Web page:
CHICAGO, Oct. 12 (UPI) -- Schools across the United States are banning Flamin' Hot Cheetos out of concern for the popular snack food's lack of nutrition.
The Noble Street Charter School Network in Chicago and the Rockford, Ill., school district said they have banned the snacks, which were created 20 years ago by the Frito-Lay company, due to the high content of salt, fats and artificial coloring with very little fiber or other nutritional benefits, the Chicago Tribune reported Friday.
Renita Weiskircher, director of nutrition services for Rockford Public Schools, said the district used to sell about 150,000 bags of Flamin' Hot Cheetos each school year, but students "have learned to adjust" since the ban was imposed in 2010.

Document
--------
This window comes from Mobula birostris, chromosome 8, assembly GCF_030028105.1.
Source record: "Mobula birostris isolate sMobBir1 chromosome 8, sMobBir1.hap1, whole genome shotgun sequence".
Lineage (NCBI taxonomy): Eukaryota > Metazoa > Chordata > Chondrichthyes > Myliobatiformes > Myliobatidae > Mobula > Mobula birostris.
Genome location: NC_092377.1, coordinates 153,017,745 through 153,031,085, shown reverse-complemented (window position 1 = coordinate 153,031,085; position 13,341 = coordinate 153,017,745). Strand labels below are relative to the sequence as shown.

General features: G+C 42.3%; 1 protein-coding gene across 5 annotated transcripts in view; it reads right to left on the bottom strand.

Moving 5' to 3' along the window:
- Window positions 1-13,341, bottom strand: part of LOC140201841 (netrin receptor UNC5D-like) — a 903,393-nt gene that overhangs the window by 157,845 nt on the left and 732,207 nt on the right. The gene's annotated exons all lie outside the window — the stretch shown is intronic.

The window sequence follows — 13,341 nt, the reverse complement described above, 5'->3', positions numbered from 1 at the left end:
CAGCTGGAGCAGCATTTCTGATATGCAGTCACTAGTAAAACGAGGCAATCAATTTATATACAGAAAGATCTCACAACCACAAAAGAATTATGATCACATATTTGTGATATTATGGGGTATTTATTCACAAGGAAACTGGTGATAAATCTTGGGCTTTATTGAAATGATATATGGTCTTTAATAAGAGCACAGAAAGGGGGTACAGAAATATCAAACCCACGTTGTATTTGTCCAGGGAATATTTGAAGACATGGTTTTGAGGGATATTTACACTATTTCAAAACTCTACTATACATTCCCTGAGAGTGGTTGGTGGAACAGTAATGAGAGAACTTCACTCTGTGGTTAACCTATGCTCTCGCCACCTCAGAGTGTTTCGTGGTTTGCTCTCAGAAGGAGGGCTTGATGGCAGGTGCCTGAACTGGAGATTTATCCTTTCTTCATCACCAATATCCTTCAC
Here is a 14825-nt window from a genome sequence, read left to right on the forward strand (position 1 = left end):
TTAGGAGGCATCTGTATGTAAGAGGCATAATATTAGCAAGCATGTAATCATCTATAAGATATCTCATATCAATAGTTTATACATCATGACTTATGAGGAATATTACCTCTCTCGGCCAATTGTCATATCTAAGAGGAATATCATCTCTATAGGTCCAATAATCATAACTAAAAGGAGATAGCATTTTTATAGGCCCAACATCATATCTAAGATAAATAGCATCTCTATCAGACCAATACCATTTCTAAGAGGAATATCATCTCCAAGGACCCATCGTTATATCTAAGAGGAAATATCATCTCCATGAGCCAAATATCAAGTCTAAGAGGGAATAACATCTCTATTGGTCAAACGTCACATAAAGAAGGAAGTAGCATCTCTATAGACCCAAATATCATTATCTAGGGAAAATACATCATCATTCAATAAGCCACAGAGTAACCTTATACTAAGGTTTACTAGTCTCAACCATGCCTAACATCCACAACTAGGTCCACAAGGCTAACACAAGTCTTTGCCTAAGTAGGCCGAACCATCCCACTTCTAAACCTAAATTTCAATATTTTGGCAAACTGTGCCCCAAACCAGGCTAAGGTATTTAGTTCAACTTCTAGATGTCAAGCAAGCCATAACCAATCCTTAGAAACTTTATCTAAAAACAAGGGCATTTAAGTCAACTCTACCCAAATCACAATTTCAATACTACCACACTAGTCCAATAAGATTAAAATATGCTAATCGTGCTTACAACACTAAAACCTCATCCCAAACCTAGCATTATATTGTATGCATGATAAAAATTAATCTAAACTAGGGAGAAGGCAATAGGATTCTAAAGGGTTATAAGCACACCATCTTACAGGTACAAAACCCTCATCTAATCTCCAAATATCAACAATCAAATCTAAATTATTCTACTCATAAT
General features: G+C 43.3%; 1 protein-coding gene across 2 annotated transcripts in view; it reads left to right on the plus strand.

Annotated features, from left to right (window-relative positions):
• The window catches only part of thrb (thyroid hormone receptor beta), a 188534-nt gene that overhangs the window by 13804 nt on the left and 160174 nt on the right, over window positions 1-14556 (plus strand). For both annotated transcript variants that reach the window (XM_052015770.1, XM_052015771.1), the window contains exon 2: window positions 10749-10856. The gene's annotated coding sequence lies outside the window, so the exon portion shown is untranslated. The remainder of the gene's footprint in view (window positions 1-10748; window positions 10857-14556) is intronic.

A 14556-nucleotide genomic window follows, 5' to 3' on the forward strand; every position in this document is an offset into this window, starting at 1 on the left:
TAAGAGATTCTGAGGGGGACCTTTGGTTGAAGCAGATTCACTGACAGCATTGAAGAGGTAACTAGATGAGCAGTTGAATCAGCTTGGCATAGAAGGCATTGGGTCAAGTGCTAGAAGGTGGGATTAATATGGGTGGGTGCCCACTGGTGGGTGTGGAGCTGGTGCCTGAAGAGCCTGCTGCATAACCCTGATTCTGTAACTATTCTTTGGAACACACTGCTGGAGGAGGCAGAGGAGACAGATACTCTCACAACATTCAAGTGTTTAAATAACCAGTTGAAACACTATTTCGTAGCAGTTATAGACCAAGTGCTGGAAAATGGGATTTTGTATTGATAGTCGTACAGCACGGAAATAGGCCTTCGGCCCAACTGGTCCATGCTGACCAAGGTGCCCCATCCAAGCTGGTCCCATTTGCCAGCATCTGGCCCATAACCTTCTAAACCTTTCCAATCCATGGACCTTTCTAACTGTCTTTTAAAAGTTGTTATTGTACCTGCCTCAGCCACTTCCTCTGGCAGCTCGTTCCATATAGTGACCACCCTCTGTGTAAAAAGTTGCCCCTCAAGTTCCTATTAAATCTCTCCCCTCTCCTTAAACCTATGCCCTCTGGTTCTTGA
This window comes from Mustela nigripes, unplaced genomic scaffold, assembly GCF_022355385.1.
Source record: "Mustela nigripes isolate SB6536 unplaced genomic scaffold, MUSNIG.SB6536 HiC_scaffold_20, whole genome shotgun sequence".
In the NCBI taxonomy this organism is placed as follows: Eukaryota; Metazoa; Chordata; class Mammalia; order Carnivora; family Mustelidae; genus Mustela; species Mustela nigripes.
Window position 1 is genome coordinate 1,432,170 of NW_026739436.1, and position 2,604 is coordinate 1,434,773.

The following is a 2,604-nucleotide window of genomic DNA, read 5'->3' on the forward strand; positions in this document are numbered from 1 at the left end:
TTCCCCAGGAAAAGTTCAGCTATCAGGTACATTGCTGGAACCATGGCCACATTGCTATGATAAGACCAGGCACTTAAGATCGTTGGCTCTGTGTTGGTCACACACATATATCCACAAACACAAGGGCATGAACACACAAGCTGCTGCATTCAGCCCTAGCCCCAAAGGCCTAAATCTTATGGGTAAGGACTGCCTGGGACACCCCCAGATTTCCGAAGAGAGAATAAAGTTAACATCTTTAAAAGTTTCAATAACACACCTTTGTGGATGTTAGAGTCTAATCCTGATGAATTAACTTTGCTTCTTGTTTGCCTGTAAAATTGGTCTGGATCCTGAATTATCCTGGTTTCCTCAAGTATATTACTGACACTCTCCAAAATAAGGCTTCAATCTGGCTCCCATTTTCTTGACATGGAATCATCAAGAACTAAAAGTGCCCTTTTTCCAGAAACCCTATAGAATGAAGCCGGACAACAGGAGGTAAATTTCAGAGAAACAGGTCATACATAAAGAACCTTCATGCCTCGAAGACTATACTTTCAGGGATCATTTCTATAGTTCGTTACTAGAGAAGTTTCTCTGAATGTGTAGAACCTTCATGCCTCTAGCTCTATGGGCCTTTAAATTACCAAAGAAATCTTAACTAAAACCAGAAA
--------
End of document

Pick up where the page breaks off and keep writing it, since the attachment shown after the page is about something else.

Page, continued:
Rita Exposito, principal of Jackson Elementary School in Pasadena, Calif., said faculty members at her school specifically target the snacks.
"We don't allow candy, and we don't allow Hot Cheetos," she said. "We don't encourage other chips, but if we see Hot Cheetos, we confiscate them, sometimes after the child has already eaten most of them. It's mostly about the lack of nutrition."